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Highland Family Medicine Recognized as National Model

Tuesday, April 16, 2013

Highland Family Medicine is among 30 practices nationwide selected as an Exemplar Primary Care Practice by the Robert Wood Johnson Foundation and Group Health Research Institute, who have teamed up on a new initiative to identify practice innovations that make primary care more efficient, effective, and satisfying to patients and providers.

The Primary Care Team: Learning from Effective Ambulatory Practices (LEAP) project identifies primary care practices that have focused on teamwork and new roles for health professionals in ways that support consistent outstanding primary care. Highland Family Medicine was selected through a rigorous national process to receive the designation.

The goal of the LEAP project is to identify and share innovative staffing arrangements that make primary care more accessible and effective for patients. A LEAP team will conduct a three-day site visit to understand how the Highland Family Medicine primary care team delivers high quality, patient-centered health care. The exemplar practices will then join together in a learning community to share best practices and distill their innovations into training and technical assistance materials that can be used by others.

“This recognition is an honor and affirms that what we are doing to provide efficient, comprehensive patient care is on the right track,” said Michael Mendoza, M.D., M.P.H., Medical Director at Highland Family Medicine and assistant professor in the Department of Family Medicine at the University of Rochester Medical Center (URMC). “But this is also a huge responsibility. The innovations we have implemented at Highland Family Medicine and the advances we discuss through the learning community could change the face of primary care across the country.”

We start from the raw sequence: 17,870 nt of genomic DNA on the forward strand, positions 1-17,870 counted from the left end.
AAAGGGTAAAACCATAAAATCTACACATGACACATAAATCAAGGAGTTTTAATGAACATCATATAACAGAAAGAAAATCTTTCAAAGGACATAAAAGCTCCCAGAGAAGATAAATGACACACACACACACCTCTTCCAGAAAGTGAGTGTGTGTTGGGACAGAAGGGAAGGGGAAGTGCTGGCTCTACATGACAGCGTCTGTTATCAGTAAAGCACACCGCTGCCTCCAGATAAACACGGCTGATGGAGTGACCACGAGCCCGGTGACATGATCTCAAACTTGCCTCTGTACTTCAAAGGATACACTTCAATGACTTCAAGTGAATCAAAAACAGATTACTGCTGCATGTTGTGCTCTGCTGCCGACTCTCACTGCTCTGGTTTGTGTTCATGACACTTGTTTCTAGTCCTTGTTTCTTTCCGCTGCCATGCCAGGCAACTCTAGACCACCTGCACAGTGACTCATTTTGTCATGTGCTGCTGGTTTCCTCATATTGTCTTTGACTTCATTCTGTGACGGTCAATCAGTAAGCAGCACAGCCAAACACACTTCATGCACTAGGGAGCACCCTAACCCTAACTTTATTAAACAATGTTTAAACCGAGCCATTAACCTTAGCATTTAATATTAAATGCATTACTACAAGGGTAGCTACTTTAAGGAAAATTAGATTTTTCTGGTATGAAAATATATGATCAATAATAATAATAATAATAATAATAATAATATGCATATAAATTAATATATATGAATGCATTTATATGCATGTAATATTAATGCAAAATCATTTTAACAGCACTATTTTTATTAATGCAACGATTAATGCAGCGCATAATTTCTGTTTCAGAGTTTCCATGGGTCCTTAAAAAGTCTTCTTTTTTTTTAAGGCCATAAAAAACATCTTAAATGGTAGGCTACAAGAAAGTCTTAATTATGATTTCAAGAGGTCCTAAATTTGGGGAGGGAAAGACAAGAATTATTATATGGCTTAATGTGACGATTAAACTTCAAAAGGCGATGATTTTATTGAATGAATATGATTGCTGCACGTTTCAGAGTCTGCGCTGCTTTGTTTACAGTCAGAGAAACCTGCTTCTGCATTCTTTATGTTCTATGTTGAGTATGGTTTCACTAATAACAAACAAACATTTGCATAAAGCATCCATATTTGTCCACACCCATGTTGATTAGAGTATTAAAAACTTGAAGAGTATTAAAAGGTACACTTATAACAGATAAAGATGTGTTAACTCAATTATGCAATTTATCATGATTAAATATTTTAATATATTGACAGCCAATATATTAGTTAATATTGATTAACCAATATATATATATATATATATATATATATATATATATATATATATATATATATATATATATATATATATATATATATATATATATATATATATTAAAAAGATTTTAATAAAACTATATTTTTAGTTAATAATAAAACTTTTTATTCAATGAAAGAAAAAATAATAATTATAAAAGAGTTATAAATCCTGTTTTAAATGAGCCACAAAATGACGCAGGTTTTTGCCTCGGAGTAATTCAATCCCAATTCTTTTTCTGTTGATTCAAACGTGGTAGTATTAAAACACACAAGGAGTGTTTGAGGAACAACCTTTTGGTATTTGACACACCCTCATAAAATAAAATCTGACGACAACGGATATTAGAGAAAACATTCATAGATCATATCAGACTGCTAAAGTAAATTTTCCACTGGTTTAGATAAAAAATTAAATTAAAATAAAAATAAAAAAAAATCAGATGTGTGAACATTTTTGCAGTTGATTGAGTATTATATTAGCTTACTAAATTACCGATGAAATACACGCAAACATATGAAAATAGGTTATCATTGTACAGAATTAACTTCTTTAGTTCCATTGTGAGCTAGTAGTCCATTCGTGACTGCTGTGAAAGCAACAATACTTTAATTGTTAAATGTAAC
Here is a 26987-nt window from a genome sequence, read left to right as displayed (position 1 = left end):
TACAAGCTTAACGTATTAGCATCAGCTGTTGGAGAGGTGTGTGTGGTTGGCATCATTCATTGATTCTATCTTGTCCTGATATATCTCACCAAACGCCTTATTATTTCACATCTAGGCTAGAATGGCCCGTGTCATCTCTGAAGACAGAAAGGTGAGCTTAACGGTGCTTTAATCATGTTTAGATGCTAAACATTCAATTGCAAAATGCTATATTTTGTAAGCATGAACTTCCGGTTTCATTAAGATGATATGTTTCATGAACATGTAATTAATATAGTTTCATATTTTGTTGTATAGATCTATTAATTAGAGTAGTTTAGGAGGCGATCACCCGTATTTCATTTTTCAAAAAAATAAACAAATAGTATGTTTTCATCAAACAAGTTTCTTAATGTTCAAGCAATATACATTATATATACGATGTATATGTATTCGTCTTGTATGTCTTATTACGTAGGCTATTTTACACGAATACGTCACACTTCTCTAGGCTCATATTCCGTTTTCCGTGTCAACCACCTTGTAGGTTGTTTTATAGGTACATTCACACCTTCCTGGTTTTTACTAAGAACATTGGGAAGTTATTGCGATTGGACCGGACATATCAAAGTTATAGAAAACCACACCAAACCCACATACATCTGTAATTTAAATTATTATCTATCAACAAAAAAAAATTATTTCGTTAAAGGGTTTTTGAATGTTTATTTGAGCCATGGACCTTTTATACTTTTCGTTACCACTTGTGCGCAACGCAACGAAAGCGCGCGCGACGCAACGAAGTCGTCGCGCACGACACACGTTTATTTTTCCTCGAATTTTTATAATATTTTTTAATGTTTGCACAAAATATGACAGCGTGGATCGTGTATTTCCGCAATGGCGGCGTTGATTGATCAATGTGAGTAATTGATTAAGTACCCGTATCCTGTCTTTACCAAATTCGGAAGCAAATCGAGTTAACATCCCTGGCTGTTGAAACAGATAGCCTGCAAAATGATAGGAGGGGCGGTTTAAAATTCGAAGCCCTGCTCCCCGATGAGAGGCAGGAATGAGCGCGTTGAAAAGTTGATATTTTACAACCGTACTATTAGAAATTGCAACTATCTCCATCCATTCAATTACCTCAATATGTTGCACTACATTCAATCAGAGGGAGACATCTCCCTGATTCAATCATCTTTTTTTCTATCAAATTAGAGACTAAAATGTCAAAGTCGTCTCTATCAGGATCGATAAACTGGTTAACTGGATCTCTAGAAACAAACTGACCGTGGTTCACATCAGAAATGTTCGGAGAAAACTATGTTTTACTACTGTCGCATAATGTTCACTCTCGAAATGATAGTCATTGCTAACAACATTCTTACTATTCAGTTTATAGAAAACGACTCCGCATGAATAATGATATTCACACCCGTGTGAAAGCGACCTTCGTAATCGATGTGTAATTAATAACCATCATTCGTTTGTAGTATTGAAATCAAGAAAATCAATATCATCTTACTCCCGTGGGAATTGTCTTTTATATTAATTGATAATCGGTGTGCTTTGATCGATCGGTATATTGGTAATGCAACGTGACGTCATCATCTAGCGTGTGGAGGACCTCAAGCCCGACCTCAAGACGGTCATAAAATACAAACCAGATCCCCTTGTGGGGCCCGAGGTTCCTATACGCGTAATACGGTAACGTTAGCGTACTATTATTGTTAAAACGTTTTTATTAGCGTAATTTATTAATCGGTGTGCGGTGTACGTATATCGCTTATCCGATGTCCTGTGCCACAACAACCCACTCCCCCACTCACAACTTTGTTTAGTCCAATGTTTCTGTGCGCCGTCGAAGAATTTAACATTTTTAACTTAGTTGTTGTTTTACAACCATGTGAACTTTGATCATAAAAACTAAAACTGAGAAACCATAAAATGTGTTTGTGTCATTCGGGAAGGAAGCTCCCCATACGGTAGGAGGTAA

Highland Family Medicine will be influential in developing workforce improvement models that will be disseminated to primary care practices nationwide. The practice has launched several innovations over the past few years to manage patient care more effectively, including:

  • Implementing a regular review of patient status for vaccinations and/or preventive screenings, such as mammogram or colonoscopy.
  • Uusing care managers to ensure the smooth transition of patients from the hospital to the primary care office and/or between nursing homes and rehabilitation centers
  • Training residents of the URMC Department of Family Medicine in team-based care to prepare them for the changing needs of patients in primary care offices.

“With millions of Americans about to enter the health care system, primary care must become more effective and efficient. Building high performing care teams is a key step,” said Ed Wagner, MD, MPH, co-director of the LEAP project and director emeritus of the MacColl Center for Health Care Innovation at Group Health Research Institute in Seattle. “This new project will allow us to identify best practices and help other primary care sites replicate and adopt innovations to improve access to care and the quality of care they provide.”

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